Judge Had Leeway in Nurses’ Strike : Labor: In ruling, he had to decide whether the walkout posed an “imminent threat” to the public good. Similar job actions by firefighters, police or prison guards offer no latitude because they are illegal.


The judge who ordered striking county nurses back to work this week had wide latitude to decide whether the strike was lawful, or unlawful, depending on whether he felt it posed an “imminent threat” to the public’s health and safety, legal experts said Wednesday.

The task facing Superior Court Judge William Huss would have been simpler if county officials had asked him to stop a strike by firefighters, police officers or prison guards.

Such strikes are clearly banned--in the case of firefighters, by the Legislature--in the case of prison guards and police officers, by the standard set forth in the leading California Supreme Court decision on the issue.

But the legality of the strike by county nurses was in a gray area, said Stanford University law professor William Gould, a labor law specialist, because much health care remained available despite the strike.


By contrast, Wednesday’s coordinated strike by some county flood control, sewer repair and street maintenance workers seems clearly lawful because, according to county officials, the walkout did not place the public in immediate jeopardy.

Experts said a court would probably also uphold the legality of a threatened strike by some county welfare workers--part of the so-called “Rolling Thunder” strategy of the Service Employees International Union, which represents 40,000 county workers under 21 contracts that expired a month ago.

Guiding the courts is a 1985 state Supreme Court decision that held for the first time that strikes by public employees in California were legal “unless or until it is clearly demonstrated that such a strike creates a substantial and imminent threat to the health or safety of the public.”

The decision was in part a recognition that there was sometimes little difference in impact on the public between a lawful strike in the private sector--by workers for a private utility, for example--and an unlawful strike by employees of a public utility.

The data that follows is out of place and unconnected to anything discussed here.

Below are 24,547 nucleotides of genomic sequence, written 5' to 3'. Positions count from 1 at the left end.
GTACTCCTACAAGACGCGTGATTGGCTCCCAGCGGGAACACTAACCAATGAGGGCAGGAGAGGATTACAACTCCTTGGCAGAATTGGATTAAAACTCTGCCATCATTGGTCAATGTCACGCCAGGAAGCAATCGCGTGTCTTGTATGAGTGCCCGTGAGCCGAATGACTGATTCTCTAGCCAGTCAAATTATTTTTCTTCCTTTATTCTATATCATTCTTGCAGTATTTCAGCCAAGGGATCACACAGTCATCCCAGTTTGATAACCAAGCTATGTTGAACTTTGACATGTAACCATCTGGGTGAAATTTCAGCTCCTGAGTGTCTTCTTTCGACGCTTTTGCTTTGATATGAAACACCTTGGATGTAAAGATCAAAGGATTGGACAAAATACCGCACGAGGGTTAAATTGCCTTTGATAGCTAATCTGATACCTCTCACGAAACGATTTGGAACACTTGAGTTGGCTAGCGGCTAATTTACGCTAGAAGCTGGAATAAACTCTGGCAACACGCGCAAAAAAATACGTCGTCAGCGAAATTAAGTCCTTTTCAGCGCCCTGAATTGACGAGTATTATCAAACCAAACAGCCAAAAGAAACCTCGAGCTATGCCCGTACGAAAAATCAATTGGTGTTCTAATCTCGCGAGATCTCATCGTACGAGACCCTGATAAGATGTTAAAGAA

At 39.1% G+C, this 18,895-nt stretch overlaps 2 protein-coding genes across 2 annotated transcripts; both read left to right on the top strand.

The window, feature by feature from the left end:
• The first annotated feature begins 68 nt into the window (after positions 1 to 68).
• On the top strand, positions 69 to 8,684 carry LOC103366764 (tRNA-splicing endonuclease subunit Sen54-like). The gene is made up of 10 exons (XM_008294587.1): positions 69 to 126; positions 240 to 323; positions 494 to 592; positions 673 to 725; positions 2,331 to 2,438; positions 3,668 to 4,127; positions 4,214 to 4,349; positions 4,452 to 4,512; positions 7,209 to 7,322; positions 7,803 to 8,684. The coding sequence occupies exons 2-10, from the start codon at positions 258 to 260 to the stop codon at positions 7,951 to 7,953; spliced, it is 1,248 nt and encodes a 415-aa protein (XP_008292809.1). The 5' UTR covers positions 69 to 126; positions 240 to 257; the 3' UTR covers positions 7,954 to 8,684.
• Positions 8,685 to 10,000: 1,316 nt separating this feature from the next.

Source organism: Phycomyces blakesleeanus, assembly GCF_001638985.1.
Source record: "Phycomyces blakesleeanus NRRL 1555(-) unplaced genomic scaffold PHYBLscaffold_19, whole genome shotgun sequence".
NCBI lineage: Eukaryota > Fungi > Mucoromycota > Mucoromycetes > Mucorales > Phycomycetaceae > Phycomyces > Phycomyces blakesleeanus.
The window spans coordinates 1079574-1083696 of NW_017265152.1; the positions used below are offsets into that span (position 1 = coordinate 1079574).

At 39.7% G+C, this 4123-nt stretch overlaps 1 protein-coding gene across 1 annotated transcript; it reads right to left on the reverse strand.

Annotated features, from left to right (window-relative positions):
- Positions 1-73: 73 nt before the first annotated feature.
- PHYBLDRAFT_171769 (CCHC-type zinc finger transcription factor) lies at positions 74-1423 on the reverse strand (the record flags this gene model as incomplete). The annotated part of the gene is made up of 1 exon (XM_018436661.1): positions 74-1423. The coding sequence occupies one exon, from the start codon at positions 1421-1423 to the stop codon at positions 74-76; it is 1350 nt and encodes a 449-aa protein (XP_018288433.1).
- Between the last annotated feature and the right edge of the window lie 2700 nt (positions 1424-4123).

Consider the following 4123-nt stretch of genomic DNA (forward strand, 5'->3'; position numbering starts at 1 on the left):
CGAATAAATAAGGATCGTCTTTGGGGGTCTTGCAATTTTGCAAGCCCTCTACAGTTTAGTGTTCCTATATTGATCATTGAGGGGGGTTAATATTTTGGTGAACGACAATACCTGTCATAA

In the 1985 ruling, the court upheld the legality of a strike by some Los Angeles County sanitation workers.

The nurses--who voted to return to work Wednesday but threatened to strike again Monday--were in the gray area mainly because their strike was not completely successful in shutting down health care.

The striking union represents only 37% of the county nurses, and county officials reported that only 20% of nurses failed to show up for work Wednesday. So all services at the county’s hospitals did not have to be stopped.

In addition, patients in need of some emergency services could be shuttled to private hospitals, although many people who rely on public hospitals could not afford the private care.

County officials argued in court that the nurses’ strike would cause widespread disruption of health care at the county’s six public hospitals and 47 neighborhood clinics.

“I’m not concerned about the county. I’m not concerned about the nurses. I’m concerned about sick people,” Huss said in issuing his order.

The tool Huss used to order the nurses back to work was a temporary restraining order--a form of injunction.

If the nurses resume their strike, the county could ask the judge to enforce his order through civil contempt proceedings.


Huss would have wide powers to fine the union--a flat amount, or a sum for each day it defied him. He could also jail union leaders until they ordered the nurses to return to work, said UCLA law professor Reginald Alleyne, a labor law specialist.

Huss could also fine or jail individual nurses who had been served with copies of his order, although such a move would be unlikely, experts said.

Temporary restraining orders are commonplace in public employee strikes, which, according to a University of California study, averaged about 30 per year statewide in the 1970s and early 1980s, when they were deemed illegal.

Until the 1930s, restraining orders were widely used nationally to curb private sector strikes, which were then commonly viewed by courts as conspiracies to violate employers’ rights.

In the 1930s, however, Congress denied federal courts the power to issue injunctions to stop almost all private strikes. Most states followed suit.

“The rights of public employees have long been on an entirely different track,” said Stanford’s Gould.

It is still technically a crime for federal employees to strike, although former President Ronald Reagan chose to fire striking air traffic controllers, rather than prosecute them.

In nearly 40 states, public employee strikes remain prohibited by law.